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Minnesota Supreme Court Clarifies Rule Against Judicial ‘Participation’ in Plea Negotiations

by Dale Chappell

The Supreme Court of Minnesota clarified the rule barring judicial “participation” in plea negotiations, overturning decades of decisions by the court of appeals, which had applied the wrong rule of law in such cases.

When Jetaun Wheeler was accused of murder, the State offered a plea to the charge of second-degree intentional murder, and defense counsel sought a plea to manslaughter. When negotiations stalled, the State threatened to put Wheeler’s children on the stand to testify against their mother.

This caused the district court to get involved. “It is a pretty serious situation to have children of the defendant having to come and testify against their own mother,” the court said at the hearing on whether the children should testify. “I would like to see some attempts made at trying to resolve this.”

The State followed up with an email to the court and Wheeler that it would offer second-degree unintentional murder with 20 years in prison. The court responded that “the defendant’s offer to enter into a straight plea to manslaughter ... isn’t something this court is willing to do.” It further stated that “a plea to unintentional 2nd degree murder with a prison term the parties can agree in (something in the range of x months and 240 months) appears to be more realistic.” After the trial had started, Wheeler accepted the State’s plea offer to protect her kids from having to testify. She was sentenced to 172 months in prison.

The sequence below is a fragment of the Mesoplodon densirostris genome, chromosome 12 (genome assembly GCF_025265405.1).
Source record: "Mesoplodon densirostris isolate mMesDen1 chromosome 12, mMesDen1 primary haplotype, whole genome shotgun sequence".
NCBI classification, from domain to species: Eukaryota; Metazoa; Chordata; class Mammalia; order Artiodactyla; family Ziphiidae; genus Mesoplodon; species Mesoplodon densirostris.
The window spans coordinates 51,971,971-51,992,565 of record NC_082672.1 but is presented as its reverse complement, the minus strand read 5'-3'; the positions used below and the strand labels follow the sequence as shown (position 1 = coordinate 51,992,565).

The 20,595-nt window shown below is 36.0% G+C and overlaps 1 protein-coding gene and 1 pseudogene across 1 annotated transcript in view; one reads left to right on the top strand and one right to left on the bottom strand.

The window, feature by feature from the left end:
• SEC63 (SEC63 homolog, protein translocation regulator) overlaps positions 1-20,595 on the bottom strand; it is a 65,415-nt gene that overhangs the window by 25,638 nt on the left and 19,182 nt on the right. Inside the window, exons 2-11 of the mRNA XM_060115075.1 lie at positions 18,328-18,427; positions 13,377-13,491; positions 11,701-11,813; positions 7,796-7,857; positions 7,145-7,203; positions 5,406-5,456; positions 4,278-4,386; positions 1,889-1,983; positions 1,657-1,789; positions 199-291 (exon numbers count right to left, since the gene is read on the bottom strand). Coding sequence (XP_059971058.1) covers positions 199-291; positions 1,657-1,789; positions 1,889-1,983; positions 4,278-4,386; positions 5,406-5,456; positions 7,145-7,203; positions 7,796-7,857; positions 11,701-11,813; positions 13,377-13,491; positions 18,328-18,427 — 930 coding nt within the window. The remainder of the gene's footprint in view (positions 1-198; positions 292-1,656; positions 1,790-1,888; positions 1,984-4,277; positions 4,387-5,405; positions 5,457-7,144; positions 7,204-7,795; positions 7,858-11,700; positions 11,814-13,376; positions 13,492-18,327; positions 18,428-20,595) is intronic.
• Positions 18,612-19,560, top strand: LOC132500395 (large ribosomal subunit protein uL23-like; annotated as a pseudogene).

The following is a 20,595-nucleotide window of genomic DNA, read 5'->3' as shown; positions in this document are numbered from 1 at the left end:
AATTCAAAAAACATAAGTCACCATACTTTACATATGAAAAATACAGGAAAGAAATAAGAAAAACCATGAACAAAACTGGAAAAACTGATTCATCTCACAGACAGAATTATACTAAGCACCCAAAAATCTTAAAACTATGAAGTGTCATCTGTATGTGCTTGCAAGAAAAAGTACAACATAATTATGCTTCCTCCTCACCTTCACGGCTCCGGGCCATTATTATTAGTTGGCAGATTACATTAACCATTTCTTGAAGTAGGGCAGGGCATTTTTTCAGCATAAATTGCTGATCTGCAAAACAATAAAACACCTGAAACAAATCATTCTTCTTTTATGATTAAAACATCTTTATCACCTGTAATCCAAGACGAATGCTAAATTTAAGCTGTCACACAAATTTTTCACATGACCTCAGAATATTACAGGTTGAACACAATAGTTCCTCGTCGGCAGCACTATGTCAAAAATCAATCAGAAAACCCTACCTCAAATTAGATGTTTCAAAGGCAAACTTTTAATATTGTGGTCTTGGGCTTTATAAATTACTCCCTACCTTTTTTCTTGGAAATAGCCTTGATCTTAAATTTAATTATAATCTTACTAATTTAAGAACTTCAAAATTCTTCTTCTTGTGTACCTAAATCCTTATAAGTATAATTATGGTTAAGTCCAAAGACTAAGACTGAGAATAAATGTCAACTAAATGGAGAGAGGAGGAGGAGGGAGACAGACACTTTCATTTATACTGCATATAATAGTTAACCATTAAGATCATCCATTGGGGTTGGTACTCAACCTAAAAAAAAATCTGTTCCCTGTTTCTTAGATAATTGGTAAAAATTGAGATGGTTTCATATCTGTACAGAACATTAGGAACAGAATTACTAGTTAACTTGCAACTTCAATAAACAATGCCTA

In her petition for postconviction relief, Wheeler asserted that the district court improperly participated in the plea negotiations and requested to withdraw her plea. Defense counsel submitted an affidavit that Wheeler would not have pleaded but for the court’s participation. The district court, admitting it was “unambiguously involved” in the plea negotiations, determined its “sparse remarks” were a “far cry” from pressuring Wheeler into pleading and denied her petition without a hearing. The court of appeals affirmed, holding that the district court did not “excessively involve itself” in the negotiations.

The Minnesota Supreme Court agreed to hear Wheeler’s appeal in order to clarify its position on the “principle that a district court judge should not participate in the plea bargaining negotiation itself.”

Fifty years ago, in State v. Johnson, 156 N.W.2d 218 (Minn. 1968), the Minnesota Supreme Court instructed that a court should not “participate” in plea negotiations. The question before the Court in Wheeler’s case was what it means for a court to “participate” in plea negotiations and what to do about it when it does.

The court’s role in plea negotiations is to be an “independent examiner” of the plea’s validity, the Johnson Court explained. The court must not participate in plea negotiations until a plea is submitted to the court; it must ensure that its participation is limited to a “discreet inquiry into the propriety” of the plea.

Minnesota Rule of Criminal Procedure 15.04 specifically requires that a court’s participation is to either “reject or accept the plea of guilty on the terms in the plea agreement.” But Rule 15 makes no mention of a court’s involvement before the plea. The judge-made rule in Johnson controls that.